CO, + SO, = Na,S0, + CO,.
It takes the form of prismatic crystals, soluble in four times its weight of cold and twice its weight of hot water.
Much difficulty has been experienced in getting pure sodium sulphite as necessary for pho tographic purposes, but recently, however, manufacturers have discovered the necessity of putting this on the market, and it is now easily obtainable.
The crystals should be quite transparent and free from a powdery appearance on the out side. They should not smell of sulphur dioxide, denoting the absence of sodium bisulphite. To test samples of sodium sulphite dissolve io grains in a drachm of strong hydrochloric acid, free from chlorine, and dilute with half an ounce of water; add to this a few drops of a solution of barium nitrate. Only a very slight precipitate should be formed. If this is considerable, however, it denotes the presence of large quantities of sodium sulphate. Mr. J. C. Belcher, on referring to the purity of sulphites for photographic purposes, says: "The presence of an excess of sodium carbonate in the sulphite causes great annoyance to photographers, as by its varying amount, they are unable to make any allowance in their formula, which demands an addition of a definite amount of the former in conjunction with the latter for developing. The presence of carbonate in sulphite of sodium is easily detected. The method depends upon the fact that carbonic acid gives a beautiful red color with an alcoholic solution of phenolphthalein, while sulphurous acid produces no action in this respect.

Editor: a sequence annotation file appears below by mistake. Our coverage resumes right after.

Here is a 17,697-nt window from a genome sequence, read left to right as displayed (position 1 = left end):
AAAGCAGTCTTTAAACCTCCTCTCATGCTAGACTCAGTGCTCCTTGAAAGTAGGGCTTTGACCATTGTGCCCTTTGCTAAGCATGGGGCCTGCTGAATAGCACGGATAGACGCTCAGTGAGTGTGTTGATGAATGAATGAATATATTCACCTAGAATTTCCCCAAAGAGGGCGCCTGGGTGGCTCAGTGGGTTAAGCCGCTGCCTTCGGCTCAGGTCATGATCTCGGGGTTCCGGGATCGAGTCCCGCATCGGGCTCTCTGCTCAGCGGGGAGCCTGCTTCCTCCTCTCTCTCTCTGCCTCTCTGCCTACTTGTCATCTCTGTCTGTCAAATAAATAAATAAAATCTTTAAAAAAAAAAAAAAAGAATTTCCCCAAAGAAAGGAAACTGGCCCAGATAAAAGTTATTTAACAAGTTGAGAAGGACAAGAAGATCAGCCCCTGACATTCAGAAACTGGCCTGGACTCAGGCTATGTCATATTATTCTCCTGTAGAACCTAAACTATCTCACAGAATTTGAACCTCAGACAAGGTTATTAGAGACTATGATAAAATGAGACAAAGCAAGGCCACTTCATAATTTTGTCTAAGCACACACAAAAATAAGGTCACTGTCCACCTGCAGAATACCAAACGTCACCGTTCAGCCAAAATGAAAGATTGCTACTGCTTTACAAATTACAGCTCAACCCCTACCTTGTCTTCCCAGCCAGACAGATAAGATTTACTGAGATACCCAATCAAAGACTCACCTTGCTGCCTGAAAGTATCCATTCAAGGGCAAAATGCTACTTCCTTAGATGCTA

" If, then, we dissolve some of the sulphite above referred to containing only one or two per cent. of carbonate, add a little alcoholic phenolphthalein, we shall have a red color developed, due to the carbonic acid, and on adding carefully a solution of the meta-sulphite—preferably potassium meta-sulphite, as this crystallizes much more freely than the sodium salt, and is more stable—till the color just disappears, the result is a pure solution of neutral or normal sodium (potassium) sulphite, the SO, radical combining with the sodium which was previously combined with the CO, radical. The question, therefore, of obtaining a pure solution of normal or neutral
sulphite of sodium need no longer perplex photographers.
The same writer refers to the fact that sulphites oxidize more or less rapidly than sulphates, and suggests as a means of preserving that they should be kept in well stoppered bottles, with the crystals covered with pure ether. When required for use they could be laid for a few seconds on blotting paper to dry, preparatory to dissolving.
Its use in photography is principally as a so-called preservative of pyro, as it absorbs oxygen, and is converted into sulphate,. preventing the pyro from becoming discolored.
It is also used in mercurial intensification.
In 1885 Captain Abney pointed out that sodium sulphite is an excellent fixing agent. It is, however, considerably more expensive than hypo. It is used in the proportion of about four ounces to the pint of water. Sodium sulphite has also been recommended as an addition to the hyposulphite bath, to prevent it from discoloring negatives after it has been used for some time. See PHOTOGRAPHIC TIMES, page 306, Vol. XXIV.